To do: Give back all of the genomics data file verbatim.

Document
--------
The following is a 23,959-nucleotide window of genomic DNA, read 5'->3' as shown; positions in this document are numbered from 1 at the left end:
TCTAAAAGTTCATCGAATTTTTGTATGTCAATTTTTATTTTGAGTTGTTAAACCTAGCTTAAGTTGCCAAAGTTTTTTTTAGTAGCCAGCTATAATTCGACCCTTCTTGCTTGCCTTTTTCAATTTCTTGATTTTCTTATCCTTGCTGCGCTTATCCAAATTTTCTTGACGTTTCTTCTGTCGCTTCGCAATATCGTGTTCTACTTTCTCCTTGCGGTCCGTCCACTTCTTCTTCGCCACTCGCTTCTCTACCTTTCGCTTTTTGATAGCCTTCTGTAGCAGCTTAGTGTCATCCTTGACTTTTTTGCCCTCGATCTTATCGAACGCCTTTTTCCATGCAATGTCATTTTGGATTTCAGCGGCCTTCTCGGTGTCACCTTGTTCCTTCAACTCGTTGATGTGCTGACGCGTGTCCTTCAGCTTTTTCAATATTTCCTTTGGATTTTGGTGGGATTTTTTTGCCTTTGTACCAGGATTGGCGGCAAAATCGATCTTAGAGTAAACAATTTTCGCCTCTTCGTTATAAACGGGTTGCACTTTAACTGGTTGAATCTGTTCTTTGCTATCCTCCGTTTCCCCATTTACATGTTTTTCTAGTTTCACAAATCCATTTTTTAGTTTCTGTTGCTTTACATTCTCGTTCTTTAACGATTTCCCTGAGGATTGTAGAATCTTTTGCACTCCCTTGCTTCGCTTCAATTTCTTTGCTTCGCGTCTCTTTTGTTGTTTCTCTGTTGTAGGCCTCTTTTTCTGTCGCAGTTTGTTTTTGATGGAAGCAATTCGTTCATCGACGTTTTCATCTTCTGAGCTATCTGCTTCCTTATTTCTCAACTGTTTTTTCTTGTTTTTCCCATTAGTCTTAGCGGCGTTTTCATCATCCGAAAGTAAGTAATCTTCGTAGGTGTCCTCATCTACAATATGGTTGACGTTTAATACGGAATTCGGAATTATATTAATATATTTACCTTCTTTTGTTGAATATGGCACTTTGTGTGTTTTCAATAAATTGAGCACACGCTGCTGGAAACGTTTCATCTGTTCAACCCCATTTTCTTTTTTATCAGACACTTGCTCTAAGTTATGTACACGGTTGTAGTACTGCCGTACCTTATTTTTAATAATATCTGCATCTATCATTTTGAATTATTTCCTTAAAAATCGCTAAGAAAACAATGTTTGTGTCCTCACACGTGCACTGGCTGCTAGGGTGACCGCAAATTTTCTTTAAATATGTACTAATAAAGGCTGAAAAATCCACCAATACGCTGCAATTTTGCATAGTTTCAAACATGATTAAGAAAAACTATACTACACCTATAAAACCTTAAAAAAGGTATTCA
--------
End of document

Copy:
The following is a 23,959-nucleotide window of genomic DNA, read 5'->3' as shown; positions in this document are numbered from 1 at the left end:
TCTAAAAGTTCATCGAATTTTTGTATGTCAATTTTTATTTTGAGTTGTTAAACCTAGCTTAAGTTGCCAAAGTTTTTTTTAGTAGCCAGCTATAATTCGACCCTTCTTGCTTGCCTTTTTCAATTTCTTGATTTTCTTATCCTTGCTGCGCTTATCCAAATTTTCTTGACGTTTCTTCTGTCGCTTCGCAATATCGTGTTCTACTTTCTCCTTGCGGTCCGTCCACTTCTTCTTCGCCACTCGCTTCTCTACCTTTCGCTTTTTGATAGCCTTCTGTAGCAGCTTAGTGTCATCCTTGACTTTTTTGCCCTCGATCTTATCGAACGCCTTTTTCCATGCAATGTCATTTTGGATTTCAGCGGCCTTCTCGGTGTCACCTTGTTCCTTCAACTCGTTGATGTGCTGACGCGTGTCCTTCAGCTTTTTCAATATTTCCTTTGGATTTTGGTGGGATTTTTTTGCCTTTGTACCAGGATTGGCGGCAAAATCGATCTTAGAGTAAACAATTTTCGCCTCTTCGTTATAAACGGGTTGCACTTTAACTGGTTGAATCTGTTCTTTGCTATCCTCCGTTTCCCCATTTACATGTTTTTCTAGTTTCACAAATCCATTTTTTAGTTTCTGTTGCTTTACATTCTCGTTCTTTAACGATTTCCCTGAGGATTGTAGAATCTTTTGCACTCCCTTGCTTCGCTTCAATTTCTTTGCTTCGCGTCTCTTTTGTTGTTTCTCTGTTGTAGGCCTCTTTTTCTGTCGCAGTTTGTTTTTGATGGAAGCAATTCGTTCATCGACGTTTTCATCTTCTGAGCTATCTGCTTCCTTATTTCTCAACTGTTTTTTCTTGTTTTTCCCATTAGTCTTAGCGGCGTTTTCATCATCCGAAAGTAAGTAATCTTCGTAGGTGTCCTCATCTACAATATGGTTGACGTTTAATACGGAATTCGGAATTATATTAATATATTTACCTTCTTTTGTTGAATATGGCACTTTGTGTGTTTTCAATAAATTGAGCACACGCTGCTGGAAACGTTTCATCTGTTCAACCCCATTTTCTTTTTTATCAGACACTTGCTCTAAGTTATGTACACGGTTGTAGTACTGCCGTACCTTATTTTTAATAATATCTGCATCTATCATTTTGAATTATTTCCTTAAAAATCGCTAAGAAAACAATGTTTGTGTCCTCACACGTGCACTGGCTGCTAGGGTGACCGCAAATTTTCTTTAAATATGTACTAATAAAGGCTGAAAAATCCACCAATACGCTGCAATTTTGCATAGTTTCAAACATGATTAAGAAAAACTATACTACACCTATAAAACCTTAAAAAAGGTATTCA